Desk based research and site reconnaissance (commonly known as ‘phase 1 desk study’) are used to develop a conceptual model and as a basis for preliminary risk assessment. Under current environmental regulations a desk study is the minimum submission required for a planning application for redevelopment on a brownfield site where land contamination may be present.
The purpose of the desk study is to establish whether there are any unacceptable risks to human health, property or the environment, arising from potential contamination at the site.
Developers are obliged to comply with the environmental regulations at each step of the planning, design and construction process. Local planning authorities have a duty to make sure any investigation, and remedial work is carried out in accordance with current guidance to an acceptable level. An environmental risk assessment is a key element in the first stages of this process.
The desk study can be tailored to look at different aspects that may have implications for development including: geology; hydrology; hydrogeology; environmental sensitivity; and contemporary and historical uses of the site and surrounding area. The main aim of the research is to identify the potential risks associated with geotechnical, environmental or contamination hazards.
The research may include: a review of local historical maps; aerial photographs; public register searches and archive data; and consideration of the geological, hydrogeological and hydrological conditions for the site. The desk study will seek to identify potential hazards like ground instability, mining activity, landfill, potential sources of contamination and pollution incidents.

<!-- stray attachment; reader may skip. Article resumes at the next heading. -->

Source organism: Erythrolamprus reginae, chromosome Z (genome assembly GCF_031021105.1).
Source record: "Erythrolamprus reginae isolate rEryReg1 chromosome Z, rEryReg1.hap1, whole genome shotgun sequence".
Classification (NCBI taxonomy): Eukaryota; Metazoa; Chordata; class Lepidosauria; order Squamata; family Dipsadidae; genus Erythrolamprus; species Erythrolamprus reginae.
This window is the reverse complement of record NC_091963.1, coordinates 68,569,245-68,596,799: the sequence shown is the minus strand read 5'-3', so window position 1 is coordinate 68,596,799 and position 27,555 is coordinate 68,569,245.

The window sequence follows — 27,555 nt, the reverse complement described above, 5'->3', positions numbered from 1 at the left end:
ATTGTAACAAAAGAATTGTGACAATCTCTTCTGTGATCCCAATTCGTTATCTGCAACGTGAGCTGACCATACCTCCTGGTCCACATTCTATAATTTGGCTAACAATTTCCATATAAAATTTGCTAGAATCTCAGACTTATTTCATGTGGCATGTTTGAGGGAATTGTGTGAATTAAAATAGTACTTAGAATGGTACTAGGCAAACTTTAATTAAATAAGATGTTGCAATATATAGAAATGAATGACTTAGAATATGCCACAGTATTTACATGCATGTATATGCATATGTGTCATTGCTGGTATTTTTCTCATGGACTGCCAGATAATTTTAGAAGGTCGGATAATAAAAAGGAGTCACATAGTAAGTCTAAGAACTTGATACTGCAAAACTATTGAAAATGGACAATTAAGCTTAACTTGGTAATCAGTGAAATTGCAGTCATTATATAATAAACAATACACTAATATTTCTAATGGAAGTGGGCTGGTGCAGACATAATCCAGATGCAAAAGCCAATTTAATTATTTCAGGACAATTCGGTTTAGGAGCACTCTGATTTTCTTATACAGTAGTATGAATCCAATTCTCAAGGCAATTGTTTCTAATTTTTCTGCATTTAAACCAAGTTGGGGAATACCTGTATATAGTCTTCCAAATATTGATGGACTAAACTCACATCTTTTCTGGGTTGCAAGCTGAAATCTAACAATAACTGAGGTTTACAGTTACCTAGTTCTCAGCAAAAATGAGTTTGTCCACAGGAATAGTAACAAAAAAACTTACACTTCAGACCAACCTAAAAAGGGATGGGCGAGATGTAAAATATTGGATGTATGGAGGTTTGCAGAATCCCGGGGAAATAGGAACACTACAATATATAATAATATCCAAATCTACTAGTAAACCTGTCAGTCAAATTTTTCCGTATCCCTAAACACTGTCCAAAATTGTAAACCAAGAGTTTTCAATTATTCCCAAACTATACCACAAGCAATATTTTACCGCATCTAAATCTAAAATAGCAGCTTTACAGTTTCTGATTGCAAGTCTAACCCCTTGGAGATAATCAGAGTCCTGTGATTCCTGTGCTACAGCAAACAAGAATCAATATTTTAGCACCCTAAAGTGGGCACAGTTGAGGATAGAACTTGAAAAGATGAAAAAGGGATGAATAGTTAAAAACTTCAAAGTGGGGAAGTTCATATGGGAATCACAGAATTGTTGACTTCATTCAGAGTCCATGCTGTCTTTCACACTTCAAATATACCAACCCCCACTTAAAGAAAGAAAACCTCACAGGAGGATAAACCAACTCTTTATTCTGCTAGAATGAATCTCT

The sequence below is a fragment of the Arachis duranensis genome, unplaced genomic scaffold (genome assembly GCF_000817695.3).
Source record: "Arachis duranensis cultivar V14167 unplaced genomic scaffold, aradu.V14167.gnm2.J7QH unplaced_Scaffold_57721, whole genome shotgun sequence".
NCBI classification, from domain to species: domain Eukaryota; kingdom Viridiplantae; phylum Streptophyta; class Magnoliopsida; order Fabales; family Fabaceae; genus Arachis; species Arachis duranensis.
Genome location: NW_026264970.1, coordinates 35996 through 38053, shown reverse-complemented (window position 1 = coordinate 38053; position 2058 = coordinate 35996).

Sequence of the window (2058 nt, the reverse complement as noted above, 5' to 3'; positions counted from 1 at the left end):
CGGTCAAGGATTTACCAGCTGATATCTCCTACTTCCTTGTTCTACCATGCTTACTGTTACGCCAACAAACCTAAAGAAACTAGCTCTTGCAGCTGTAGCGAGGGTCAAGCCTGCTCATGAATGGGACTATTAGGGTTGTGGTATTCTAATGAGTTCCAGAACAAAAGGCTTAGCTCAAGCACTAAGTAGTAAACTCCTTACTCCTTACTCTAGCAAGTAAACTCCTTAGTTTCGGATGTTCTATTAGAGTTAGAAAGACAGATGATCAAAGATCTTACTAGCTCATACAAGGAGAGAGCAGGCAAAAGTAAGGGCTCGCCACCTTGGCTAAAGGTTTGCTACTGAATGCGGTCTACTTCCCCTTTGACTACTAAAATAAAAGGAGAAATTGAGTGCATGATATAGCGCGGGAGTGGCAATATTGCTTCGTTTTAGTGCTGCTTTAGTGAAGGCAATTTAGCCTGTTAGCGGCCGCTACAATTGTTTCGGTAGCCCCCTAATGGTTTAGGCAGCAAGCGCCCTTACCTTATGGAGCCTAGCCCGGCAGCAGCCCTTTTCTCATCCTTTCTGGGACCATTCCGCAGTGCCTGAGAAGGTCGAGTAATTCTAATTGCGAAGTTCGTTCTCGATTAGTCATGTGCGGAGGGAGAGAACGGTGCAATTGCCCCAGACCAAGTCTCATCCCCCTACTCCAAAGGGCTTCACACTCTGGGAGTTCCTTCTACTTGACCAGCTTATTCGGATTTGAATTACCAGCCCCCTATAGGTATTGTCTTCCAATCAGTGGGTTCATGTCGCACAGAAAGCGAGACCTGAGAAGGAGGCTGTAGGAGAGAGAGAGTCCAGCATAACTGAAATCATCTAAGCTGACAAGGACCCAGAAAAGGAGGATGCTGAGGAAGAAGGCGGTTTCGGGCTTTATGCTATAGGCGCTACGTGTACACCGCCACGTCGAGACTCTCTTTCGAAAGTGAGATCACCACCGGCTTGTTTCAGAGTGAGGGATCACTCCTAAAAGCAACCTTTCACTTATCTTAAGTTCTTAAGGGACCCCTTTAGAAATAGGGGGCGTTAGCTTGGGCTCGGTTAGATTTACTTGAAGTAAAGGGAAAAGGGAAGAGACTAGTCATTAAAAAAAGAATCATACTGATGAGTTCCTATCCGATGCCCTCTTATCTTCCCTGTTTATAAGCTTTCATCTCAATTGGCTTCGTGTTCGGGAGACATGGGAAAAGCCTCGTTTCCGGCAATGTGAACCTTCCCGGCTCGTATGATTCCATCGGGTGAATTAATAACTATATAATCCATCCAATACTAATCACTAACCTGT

The reconnaissance survey can identify potential issues, such as: above and below ground tanks; asbestos containing materials; desiccated soils; and ground stability. The reconnaissance survey also provides opportunity to obtain information from current site owners or the public which could provide further information on site history.
The findings of the desk study are summarised in an outline conceptual site model (CSM) and a preliminary qualitative risk assessment. The outline CSM identifies the potential pollutant linkages between identified sources of contamination and site receptors. The CSM should be updated on completion of each stage of investigation to offer a better understanding of the active pollutant linkages.
Where the CSM identifies a potential active pollutant linkage, further investigation will be required to assess the level of risk associated with the identified linkage. However, if the CSM does not find any potential active pollutant linkages, further investigation and assessment of a site may be unwarranted.